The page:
4.4. In their dealings with potential students, through recruitment, marketing and information, institutions should direct their efforts to encouraging applicants from diverse social and cultural backgrounds. It is recognised that particular under-represented groups may be encouraged in accordance with the particular institutional situation and objectives.
4.5. In the design of admissions systems, the creation of procedural and informational barriers to access by foreign students should be avoided. Reference is made to the best practice identified in previous instruments of the Council of Europe and other bodies on student mobility and the fair recognition of qualifications.

5. Student progress after entry
The following points are addressed to governments and higher education institutions, according to the allocation of responsibilities in each country.
5.1. Action should be taken, both nationally and by institutions, to tackle the causes of student under-performance and dropout. Monitoring (see Section 9) should be used to identify these causes.
5.2. Professional guidance, counselling and careers services should be developed and co-ordinated to provide continuous support for students before entry into higher education (secondary schools and elsewhere), as well as during their course of higher education, and before their entry into working life. This support should be relevant to students of all ages, from all social and cultural backgrounds, and to those with disabilities.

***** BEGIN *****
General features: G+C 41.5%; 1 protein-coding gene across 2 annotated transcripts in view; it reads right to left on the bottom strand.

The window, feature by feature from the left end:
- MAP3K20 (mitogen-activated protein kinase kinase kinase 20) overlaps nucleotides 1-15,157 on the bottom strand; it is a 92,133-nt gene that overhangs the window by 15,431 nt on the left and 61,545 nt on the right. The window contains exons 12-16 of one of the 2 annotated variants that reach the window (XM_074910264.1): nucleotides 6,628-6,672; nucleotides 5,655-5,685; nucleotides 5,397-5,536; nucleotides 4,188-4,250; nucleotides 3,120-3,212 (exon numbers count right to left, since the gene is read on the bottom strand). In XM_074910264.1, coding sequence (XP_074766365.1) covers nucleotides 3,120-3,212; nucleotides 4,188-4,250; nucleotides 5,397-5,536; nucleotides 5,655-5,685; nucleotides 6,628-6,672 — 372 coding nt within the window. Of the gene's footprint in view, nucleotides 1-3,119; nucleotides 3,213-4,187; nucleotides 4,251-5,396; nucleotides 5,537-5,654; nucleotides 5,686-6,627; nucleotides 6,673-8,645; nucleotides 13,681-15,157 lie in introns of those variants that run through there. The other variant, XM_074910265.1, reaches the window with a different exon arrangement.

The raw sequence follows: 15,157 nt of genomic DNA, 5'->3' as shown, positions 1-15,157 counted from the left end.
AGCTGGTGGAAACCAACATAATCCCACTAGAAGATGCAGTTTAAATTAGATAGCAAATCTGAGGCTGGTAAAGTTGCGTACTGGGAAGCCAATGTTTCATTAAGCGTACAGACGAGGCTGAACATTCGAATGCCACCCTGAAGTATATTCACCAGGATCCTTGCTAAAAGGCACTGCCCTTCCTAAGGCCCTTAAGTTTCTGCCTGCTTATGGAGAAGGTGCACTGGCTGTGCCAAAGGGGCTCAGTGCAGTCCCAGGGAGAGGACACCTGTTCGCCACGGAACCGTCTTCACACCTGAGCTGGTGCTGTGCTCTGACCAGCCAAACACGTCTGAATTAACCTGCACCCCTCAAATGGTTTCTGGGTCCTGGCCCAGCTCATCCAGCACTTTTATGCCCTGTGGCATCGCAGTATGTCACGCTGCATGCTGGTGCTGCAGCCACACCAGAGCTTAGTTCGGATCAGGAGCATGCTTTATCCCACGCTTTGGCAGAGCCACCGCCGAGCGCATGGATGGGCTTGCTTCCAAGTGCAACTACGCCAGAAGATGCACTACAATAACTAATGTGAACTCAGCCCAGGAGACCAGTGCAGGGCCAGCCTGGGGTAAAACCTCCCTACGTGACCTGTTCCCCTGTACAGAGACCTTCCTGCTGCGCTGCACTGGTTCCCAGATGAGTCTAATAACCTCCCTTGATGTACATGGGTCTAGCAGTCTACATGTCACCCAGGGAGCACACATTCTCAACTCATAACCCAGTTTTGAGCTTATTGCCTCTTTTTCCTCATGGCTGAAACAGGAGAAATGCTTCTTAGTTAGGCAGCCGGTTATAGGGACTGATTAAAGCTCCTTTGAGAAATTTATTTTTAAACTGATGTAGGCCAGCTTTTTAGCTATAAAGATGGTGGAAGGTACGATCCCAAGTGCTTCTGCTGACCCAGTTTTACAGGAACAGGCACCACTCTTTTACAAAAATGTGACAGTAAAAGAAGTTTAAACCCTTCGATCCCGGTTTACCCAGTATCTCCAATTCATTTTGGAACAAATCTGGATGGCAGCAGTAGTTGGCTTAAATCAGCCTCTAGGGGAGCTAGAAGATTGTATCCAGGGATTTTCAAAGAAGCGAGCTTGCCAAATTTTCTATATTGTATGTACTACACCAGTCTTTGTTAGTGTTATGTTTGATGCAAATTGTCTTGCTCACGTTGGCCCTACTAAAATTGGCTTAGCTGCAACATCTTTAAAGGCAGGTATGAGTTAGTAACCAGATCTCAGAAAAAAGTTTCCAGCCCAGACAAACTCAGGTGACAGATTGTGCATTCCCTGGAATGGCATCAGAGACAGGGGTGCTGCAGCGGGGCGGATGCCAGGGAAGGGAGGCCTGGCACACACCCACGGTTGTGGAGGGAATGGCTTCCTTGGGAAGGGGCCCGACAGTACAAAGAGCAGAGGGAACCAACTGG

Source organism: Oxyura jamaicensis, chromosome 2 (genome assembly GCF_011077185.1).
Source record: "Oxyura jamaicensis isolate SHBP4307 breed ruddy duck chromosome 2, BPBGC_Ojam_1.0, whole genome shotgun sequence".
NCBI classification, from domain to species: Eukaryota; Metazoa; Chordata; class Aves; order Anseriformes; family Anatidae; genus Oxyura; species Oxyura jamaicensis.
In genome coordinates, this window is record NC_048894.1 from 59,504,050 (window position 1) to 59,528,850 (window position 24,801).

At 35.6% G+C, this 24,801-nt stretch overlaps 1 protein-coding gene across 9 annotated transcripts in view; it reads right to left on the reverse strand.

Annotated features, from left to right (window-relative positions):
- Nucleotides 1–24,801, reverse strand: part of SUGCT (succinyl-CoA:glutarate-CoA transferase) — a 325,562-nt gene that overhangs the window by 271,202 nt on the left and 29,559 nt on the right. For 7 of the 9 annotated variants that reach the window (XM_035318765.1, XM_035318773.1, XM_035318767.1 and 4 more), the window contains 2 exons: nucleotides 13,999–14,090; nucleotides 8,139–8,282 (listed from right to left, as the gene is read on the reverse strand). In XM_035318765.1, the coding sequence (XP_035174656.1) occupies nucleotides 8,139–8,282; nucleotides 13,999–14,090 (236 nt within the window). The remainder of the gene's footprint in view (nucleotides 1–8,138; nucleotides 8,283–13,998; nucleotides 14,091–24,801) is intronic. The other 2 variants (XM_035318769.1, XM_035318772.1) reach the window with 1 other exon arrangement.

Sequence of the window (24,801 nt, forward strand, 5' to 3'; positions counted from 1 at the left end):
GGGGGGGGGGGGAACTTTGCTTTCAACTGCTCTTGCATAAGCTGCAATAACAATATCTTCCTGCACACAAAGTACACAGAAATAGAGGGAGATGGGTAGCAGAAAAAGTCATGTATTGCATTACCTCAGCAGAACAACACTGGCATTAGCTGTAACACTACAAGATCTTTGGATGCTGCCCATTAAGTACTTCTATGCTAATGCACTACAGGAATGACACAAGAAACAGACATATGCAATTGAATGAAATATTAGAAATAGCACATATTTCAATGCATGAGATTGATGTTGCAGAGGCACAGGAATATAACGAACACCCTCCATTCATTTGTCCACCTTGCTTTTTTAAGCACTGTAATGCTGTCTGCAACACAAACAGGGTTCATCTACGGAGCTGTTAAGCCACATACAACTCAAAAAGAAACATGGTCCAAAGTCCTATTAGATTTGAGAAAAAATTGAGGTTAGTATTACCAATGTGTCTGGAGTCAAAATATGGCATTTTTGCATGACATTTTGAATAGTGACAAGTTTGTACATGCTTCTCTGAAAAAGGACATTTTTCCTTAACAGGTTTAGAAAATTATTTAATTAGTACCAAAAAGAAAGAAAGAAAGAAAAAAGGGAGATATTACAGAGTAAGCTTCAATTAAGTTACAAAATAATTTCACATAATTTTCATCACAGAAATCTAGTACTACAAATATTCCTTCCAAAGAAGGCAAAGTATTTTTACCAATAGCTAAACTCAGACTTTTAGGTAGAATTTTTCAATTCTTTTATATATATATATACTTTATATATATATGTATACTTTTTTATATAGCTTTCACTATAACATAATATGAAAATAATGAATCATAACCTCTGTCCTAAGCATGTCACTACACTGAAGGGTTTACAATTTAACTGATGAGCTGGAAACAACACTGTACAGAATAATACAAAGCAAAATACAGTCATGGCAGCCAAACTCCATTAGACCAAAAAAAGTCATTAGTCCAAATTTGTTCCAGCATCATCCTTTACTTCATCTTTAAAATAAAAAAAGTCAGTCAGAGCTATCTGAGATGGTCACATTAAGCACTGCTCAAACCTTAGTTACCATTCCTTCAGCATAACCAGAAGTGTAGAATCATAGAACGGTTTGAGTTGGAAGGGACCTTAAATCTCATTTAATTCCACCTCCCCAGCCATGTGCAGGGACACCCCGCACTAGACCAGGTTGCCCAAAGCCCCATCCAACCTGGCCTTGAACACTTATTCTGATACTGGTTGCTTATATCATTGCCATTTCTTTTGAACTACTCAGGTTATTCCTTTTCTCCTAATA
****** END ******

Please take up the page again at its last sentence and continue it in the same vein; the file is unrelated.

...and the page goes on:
5.3. To enable all sectors of a diverse student intake to achieve academic success, steps should be taken:
- to reorganise curriculum content where appropriate and modify its delivery as necessary to reflect the diversity of a multicultural society, taking account of the views of those from minority cultures;
- to employ flexible language policies in the delivery of the curriculum, where there are large national or regional linguistic minorities;
- to promote a climate of tolerance, solidarity and democracy.

5.4 Further research should be carried out on an international basis to improve methodologies for measuring student progress, dropout, and transfer.

6. Access and lifelong learning
The following points are addressed to governments and higher education institutions, according to the allocation of responsibilities in each country.
6.1. The importance of the contribution that higher education can make towards providing lifelong learning for all sections of the community should be recognised.
6.2. Strategies to deliver opportunities to adults with no initial experience of higher education, as well as to provide additional opportunities for those who have already benefited, should be developed.